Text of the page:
There's so much that changes in the MG landscape throughout the year...we thought a plant trial and garden blog was the best way to start sharing "what's new" and "what's happening with all those new varieties" with you! Visit often for updates on how trial plants are performing in the gardens and to see photos throughout the season as we grow and change!

Welcome to the Midwest Groundcovers Landscape Blog

Welcome to the Midwest Groundcovers Landscape Blog
Astilbe 'Vision in Red' with Hosta 'Patriot' and Carex 'Ice Dance'

Tuesday, September 30, 2008

Fantastic Fall Flowers

Hello all,

In the past I've shown great looking seed heads, fall colors and more. But I've omitted the beautiful fall flowers that we have. One thing I promise, is that there are no pictures of mums following this paragraph. Everyone knows what a mum looks like. But I'm more in favor of looking at the plants blooming now that are underused, or they are not thought of as fall flowers. Without further ado, here they are.
Calamintha nepeta ssp nepeta
Why isn't this the hottest perennial on the planet? It blooms from late June to frost, going from a clean white to a light lavender. Furthermore, it attracts honeybees and plant geeks alike. Plant a Calamintha in your yard and soon enough you'll have someone ask you what great prize you have! And in times where the bee populations are at risk, why not help them out?

Aster oblongifolius 'October Skies'
Okay, I realize this isn't groundbreaking. But how many Asters do you know that will creep over a curb and look stunning. Plus, these look great all year. They have very nice green foliage which is also aromatic. The fragrance is definitely for the flower children of the world as it has a distinct patchouli smell.

Anemone 'September Charm' This is the beginning of the underused. Now, if you have used Anemone 'Robustissima' and were afraid to use it anymore because of how aggressive it is, try this. This is an entirely calm and collected plant. It's dainty flowers floating above the foliage are fairytale-like. It really adds a nice bloom at a time where little is offered.

Anemone 'Pamina' Adding to the great Anemones, this one has double blooms and is a little shorter plant. The overall habit of this plant is much more compact and tidy than others. Not quite the fairytale plant like above, but quite nice in it's own right. I can't speak for everyone, but I would sure rather have this come back every year than have my mums possibly come back.

Rosa Double Knock Out(TM) What about roses for your late season color? The Knock Outs and virtually all the other roses in the trials here are in full bloom. It looks great!!! Maybe they don't come in the autumnal colors of the fall mum, but they are working on it. Flower Carpet(R) Amber would be a step in that direction.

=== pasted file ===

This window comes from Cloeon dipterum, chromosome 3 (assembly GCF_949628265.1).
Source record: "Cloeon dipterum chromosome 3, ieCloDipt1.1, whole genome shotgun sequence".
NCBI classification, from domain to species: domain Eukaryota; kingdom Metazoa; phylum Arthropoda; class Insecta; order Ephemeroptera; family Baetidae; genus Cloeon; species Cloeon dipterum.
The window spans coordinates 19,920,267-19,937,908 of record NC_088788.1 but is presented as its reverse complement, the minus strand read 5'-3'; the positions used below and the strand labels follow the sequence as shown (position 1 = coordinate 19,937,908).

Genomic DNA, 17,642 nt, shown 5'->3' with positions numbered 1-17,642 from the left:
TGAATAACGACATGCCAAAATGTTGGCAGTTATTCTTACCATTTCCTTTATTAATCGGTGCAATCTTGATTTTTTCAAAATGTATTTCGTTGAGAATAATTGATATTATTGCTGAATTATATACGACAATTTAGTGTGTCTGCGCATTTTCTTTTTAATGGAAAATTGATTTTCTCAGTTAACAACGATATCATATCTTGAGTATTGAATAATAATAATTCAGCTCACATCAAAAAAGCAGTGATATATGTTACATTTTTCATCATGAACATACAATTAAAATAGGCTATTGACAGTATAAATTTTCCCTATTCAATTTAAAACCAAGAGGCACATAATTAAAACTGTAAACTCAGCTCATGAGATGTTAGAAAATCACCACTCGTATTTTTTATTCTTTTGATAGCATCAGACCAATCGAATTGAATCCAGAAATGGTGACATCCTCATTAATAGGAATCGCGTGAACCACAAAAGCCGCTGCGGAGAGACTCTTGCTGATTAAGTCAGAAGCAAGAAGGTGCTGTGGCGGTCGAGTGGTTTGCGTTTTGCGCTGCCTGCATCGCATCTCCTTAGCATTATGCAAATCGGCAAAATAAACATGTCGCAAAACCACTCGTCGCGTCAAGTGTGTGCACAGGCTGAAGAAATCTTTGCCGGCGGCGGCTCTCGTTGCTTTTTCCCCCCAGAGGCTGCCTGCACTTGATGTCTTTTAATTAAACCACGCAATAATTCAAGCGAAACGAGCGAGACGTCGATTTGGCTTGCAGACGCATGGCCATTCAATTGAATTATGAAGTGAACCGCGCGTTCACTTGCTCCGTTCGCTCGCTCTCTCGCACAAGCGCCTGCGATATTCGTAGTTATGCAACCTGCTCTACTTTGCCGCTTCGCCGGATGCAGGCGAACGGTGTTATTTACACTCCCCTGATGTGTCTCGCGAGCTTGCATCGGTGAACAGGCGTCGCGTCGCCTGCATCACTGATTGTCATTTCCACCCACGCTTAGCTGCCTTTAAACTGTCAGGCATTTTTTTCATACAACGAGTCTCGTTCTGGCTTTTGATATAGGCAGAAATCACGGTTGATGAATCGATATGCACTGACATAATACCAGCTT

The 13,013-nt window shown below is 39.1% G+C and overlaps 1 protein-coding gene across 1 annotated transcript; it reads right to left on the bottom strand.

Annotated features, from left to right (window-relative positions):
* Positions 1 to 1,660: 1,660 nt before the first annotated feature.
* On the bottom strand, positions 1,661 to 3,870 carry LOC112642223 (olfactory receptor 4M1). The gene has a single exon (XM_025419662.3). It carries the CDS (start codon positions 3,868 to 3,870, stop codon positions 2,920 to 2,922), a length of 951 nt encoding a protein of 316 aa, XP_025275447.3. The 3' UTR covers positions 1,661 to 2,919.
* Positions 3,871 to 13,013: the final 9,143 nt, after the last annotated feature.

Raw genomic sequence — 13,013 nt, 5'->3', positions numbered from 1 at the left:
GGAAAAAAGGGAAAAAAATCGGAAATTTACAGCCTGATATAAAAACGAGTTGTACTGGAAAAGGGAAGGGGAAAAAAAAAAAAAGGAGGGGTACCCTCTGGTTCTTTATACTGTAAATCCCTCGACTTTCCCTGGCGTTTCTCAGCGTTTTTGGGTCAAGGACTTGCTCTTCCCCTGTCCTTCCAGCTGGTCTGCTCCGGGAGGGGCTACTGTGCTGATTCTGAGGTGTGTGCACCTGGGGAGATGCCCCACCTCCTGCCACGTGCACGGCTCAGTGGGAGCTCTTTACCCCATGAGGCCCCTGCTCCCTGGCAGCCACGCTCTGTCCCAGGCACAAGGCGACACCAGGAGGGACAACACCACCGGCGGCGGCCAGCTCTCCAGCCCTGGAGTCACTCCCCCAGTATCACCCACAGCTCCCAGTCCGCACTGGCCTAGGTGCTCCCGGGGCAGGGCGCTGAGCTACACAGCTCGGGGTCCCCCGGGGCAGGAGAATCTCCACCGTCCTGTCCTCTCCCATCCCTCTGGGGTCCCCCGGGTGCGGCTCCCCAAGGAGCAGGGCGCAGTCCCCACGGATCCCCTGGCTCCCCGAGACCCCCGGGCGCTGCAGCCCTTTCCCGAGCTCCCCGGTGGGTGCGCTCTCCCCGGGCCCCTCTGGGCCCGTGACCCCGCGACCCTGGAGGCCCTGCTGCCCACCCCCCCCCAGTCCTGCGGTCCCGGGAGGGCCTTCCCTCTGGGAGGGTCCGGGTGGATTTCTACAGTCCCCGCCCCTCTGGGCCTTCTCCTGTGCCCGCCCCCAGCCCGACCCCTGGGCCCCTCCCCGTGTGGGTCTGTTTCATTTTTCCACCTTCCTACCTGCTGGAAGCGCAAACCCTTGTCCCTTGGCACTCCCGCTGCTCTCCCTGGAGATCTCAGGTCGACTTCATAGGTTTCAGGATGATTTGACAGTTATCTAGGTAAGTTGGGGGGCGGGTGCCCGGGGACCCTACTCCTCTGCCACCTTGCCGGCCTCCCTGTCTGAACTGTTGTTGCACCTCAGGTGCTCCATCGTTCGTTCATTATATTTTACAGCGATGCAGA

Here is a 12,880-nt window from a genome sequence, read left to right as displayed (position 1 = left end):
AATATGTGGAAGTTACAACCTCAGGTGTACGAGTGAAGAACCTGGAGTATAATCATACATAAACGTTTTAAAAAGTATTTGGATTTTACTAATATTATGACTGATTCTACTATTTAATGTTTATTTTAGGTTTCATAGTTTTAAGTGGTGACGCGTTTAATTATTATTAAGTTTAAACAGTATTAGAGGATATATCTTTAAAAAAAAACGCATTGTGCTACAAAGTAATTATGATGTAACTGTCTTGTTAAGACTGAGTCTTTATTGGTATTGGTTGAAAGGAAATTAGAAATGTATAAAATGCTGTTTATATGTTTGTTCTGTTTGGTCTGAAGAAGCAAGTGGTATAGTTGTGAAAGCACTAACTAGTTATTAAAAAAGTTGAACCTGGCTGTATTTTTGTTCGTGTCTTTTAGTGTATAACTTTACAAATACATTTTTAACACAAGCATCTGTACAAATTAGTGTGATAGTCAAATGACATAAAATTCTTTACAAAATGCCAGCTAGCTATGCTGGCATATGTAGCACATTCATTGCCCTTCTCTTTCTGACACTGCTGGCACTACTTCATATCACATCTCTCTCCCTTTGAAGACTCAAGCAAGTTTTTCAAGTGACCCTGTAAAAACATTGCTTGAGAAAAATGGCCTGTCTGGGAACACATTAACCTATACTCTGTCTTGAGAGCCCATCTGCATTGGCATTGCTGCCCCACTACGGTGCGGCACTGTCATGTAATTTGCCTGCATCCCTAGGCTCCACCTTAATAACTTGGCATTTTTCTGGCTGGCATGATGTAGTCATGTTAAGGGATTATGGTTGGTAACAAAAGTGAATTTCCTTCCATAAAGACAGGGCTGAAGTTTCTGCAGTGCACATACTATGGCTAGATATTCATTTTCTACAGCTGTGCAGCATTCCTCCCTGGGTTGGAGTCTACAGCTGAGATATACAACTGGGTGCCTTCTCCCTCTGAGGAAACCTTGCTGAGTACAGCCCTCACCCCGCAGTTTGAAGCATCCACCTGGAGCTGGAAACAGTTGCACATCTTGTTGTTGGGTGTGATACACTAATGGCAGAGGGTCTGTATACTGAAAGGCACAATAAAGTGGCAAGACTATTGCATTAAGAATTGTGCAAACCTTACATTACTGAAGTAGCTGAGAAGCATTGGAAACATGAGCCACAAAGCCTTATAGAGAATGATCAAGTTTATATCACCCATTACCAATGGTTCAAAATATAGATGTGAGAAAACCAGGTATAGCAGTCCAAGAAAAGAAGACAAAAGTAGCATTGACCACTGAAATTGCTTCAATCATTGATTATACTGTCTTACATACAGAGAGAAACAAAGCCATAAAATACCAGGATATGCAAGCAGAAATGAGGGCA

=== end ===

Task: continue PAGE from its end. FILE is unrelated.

Geranium 'Intrinsic Pink' Would you buy a Geranium that only bloomed in the fall? That is the characteristic of this plant. When I first saw the plant, it was in October, and I remember being very excited about the bloom at that time of year. A year later, I learned that's the only time it blooms. I'm not sure this is bad. I like the plant a lot and people have commented on how nice the late flower is. What do you think? It's currently in trial status only.

Geranium 'Pink Penny' Another trial status perennial. This one has been tauted as the "pink Jolly Bee'. While the flower does have that look, it is not quite as vigorous as 'Jolly Bee' is. But I have grown to really like this plant. It is very floriferous at this time of year, but doesn't start flowering until much later than 'Jolly Bee' and 'Rozanne'. Still worthy of my garden, but not worthy of cult status the way 'Jolly Bee' has become.

Geranium 'Jolly Bee' If you have ever come to Midwest Groundcovers for a tour, you then know that 'Jolly Bee' is my favorite plant. I try being careful about what is and isn't my favorite plants, because I have so many. But this is truly one step ahead of all the other plants I love. To me this is the best introduction of a plant to the nursery industry in my 10 years on the job. If you have not used this plant, try it. I must say that I did not like or understand perennials before I worked for Midwest Groundcovers. My background was completely with woody plants. The day I saw 'Jolly Bee' it all changed.

Hydrangea paniculata 'Limelight' This is quite the plant. Another real long bloom time for a plant. I try not to copy what others have done when I work on the landscape here. I like to be unique and offer our guests something different than what they'd see on the Internet or at another nursery. But sometimes, things look so good, that it's worthy of mimicking. There is no better hedge in America than the 'Limelight' Hydrangea hedge at Dale Deppe's home, owner of Spring Meadow Nursery. Once I saw it, I knew we had to have that here! I can't wait for a couple years from now, when this hedge stops people in their tracks like it did the day I first saw it.

One heck of a container! Around our buildings and in our Retail Shoppe area, we have containers planted with mostly our product line. While you'll find a couple annuals here and there, the perennials and shrubs have really become a hit. This one in particular stood out to me. The Physocarpus 'Summer Wine' is quite attractive all by itself. But the Geranium at its' base adds another great color to the container. Of course, you need to pick a great Geranium to make it bloom for a long time, so of course they picked 'Jolly Bee'!!!

So I leave you with this question. What is your favorite fall flower, fall foliage, or fall grass? Email me at kmcgowen@midwestgroundcovers.com and let me know. I'll let everyone know what the favorites are in the next post. Until next time, thanks for reading, and have a great day!

Monday, September 15, 2008

Big Projects Complete

Hello all,
We've had an exciting couple of weeks at the nursery in St Charles. Many projects have been completed in the landscape offering all sorts of new plants to look at next year! Below you'll see pictures of some of the new plantings. I also wanted to apologize on behalf of our grounds crew for teasing the rain last week. I did not anticipate the amount of rain that we received from our friend Ike. I have learned my lesson, and will go back to washing my truck when I want it to rain. The sprinklers worked too well!